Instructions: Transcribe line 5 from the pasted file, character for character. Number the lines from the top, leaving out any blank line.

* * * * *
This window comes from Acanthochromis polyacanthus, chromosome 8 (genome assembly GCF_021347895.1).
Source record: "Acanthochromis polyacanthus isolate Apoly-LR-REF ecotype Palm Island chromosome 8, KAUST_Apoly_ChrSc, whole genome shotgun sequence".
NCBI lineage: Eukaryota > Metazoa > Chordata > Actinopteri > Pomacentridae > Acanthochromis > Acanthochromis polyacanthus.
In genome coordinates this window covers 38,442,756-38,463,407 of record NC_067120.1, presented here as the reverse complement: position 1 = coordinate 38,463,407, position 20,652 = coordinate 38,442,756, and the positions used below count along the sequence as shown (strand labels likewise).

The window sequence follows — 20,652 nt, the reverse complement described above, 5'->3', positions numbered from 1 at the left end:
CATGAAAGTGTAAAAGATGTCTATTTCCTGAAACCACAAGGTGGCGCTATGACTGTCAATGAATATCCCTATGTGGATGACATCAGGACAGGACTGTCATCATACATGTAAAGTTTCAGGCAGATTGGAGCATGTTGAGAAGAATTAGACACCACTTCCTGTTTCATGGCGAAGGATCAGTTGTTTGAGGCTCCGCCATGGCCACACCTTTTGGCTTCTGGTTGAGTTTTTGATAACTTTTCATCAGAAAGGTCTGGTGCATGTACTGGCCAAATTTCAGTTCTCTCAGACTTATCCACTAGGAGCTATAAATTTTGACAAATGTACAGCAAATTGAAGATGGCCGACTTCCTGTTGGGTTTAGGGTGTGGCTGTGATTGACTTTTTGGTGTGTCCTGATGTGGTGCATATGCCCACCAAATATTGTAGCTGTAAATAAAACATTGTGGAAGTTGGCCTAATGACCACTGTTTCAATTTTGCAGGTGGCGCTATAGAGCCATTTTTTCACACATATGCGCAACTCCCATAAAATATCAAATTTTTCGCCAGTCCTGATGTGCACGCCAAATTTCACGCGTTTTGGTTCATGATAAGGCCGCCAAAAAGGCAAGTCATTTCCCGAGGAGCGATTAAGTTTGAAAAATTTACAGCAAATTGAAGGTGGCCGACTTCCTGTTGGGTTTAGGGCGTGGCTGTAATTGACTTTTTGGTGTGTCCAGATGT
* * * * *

The window sequence follows — 20,652 nt, the reverse complement described above, 5'->3', positions numbered from 1 at the left end: